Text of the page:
by Joanie Butman
My husband cut out an article from The Wall Street Journal recently that claims empirical evidence supporting the theory that attending church might be good for your body along with your soul. They even cited how frequency contributed to their findings. For example, attendance more than once a week was associated with a 33% lower risk for death from any cause, once a week with a 26% lower risk, and less than once a week a 13% lower risk. I don’t know that this is necessarily true, as the people sitting next to me in church suffer from the same terminal illness we all do – it’s called life. Even so, I do believe humans are created for community, so it would logically follow that if they are in it, they thrive. There’s a reason solitary confinement is used as a form of extreme punishment. We long for connection – to be part of something bigger than ourselves.
In the wake of continued acts of violence, I’d say a healthy dose of God would be just the remedy this world needs, whether you receive it sitting in a pew, reading scripture, praying silently at home or participating in a community prayer vigil. Now more than ever, it is imperative that we come together in love because fear and hate only breed more of the same, but love conquers all. Love is the only thing that transcends all borders, whether they are racial, sexual, political, theological, philosophical, or geographical. It is the one common thread that binds us together in our shared humanity. As one of my devotions reminded me this week, only God’s love and grace can free us from the tyranny of malice, hatred, revenge, and resentment and give us the courage to return evil with good.*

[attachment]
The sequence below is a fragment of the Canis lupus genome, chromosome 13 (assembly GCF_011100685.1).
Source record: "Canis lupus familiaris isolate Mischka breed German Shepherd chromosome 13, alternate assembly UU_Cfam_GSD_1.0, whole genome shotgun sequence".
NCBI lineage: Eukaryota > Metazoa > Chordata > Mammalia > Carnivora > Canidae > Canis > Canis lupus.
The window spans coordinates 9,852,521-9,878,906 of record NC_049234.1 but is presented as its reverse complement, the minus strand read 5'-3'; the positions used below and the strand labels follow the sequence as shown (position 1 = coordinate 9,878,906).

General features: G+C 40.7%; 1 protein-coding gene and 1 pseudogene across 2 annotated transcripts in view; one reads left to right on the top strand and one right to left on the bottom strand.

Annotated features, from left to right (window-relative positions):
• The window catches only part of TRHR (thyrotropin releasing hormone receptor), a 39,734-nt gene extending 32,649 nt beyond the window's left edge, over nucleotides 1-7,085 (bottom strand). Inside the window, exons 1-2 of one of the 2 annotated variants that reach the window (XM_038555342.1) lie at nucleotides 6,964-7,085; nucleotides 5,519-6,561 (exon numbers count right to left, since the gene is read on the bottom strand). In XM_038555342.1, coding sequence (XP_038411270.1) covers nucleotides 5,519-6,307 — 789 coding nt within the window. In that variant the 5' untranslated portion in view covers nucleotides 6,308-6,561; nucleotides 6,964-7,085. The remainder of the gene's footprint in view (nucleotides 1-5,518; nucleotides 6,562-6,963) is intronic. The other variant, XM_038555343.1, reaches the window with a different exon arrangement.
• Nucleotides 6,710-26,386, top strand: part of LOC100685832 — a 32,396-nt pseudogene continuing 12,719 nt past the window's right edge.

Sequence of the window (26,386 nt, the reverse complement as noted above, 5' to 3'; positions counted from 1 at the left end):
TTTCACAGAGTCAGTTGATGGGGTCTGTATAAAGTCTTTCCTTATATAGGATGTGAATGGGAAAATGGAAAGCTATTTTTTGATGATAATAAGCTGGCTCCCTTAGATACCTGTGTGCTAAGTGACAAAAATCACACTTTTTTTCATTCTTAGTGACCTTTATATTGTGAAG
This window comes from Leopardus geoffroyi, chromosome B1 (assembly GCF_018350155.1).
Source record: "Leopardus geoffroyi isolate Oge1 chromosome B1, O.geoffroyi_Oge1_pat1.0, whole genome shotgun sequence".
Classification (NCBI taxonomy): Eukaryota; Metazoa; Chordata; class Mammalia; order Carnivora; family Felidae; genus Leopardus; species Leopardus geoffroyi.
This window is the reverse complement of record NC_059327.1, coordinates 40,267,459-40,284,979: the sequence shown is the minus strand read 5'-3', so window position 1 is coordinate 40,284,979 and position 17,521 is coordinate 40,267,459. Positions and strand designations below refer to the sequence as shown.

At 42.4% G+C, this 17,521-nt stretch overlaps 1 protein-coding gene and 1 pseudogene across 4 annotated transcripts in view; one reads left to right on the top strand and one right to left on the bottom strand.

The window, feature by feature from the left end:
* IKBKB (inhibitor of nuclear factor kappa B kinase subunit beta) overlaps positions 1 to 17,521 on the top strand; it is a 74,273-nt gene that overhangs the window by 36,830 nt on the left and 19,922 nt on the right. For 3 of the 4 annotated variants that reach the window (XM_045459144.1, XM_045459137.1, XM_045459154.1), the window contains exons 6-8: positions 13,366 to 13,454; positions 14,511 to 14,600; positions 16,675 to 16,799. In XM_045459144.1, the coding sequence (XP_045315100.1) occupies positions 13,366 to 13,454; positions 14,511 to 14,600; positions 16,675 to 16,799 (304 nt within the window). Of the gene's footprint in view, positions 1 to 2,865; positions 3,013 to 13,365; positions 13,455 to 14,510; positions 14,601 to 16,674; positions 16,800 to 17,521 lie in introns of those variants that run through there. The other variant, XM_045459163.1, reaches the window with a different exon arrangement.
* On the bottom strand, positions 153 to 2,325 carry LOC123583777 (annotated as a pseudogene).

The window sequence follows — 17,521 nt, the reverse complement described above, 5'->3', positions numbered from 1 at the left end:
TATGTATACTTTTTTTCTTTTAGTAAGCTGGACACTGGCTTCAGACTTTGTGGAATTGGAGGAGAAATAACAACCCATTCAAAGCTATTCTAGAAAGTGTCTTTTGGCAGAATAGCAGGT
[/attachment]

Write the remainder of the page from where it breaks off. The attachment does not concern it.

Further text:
The senior author of the report concludes that there is something powerful about the communal religious experience. Really? They had to conduct a study to determine that truth? Believers have known that for thousands of years. My guess, he’s not a churchgoer, or he would have known that already. It’s the transforming power of God’s grace, which is why Jesus emphasized the importance of being in community with one another: “For where two or three gather in my name, there am I with them.” (Matthew 18:20)
All I can testify to is that I feel revived, physically and spiritually, after attending a worship service – especially on those days when sleeping in is the stronger temptation. I leave church with a lightness in my soul. Maybe because that time together with God reminds me that He is in control - not the lunatics who choose to go on a killing spree. We live in a chaotic world. No wonder Jesus instructs us, “Come to me, all you who labor and are burdened, and I will give you rest.” (Matthew 11:28)
God is meant to be experienced, and worshiping with others enhances the encounter and draws us into community to love, serve and support each other. Based on the number and nature of the prayer requests at my church and in Bible study, I can say with confidence there are plenty of health issues within our congregation, as well as a smorgasbord of other issues.
Being a church-going Christian doesn’t guarantee a problem-free life or a lower mortality rate. What it does promise is that God will be with you through any trial that befalls you in this world. His presence makes all the difference in how you choose to handle whatever comes your way.
He is always the wise choice for whatever ails you.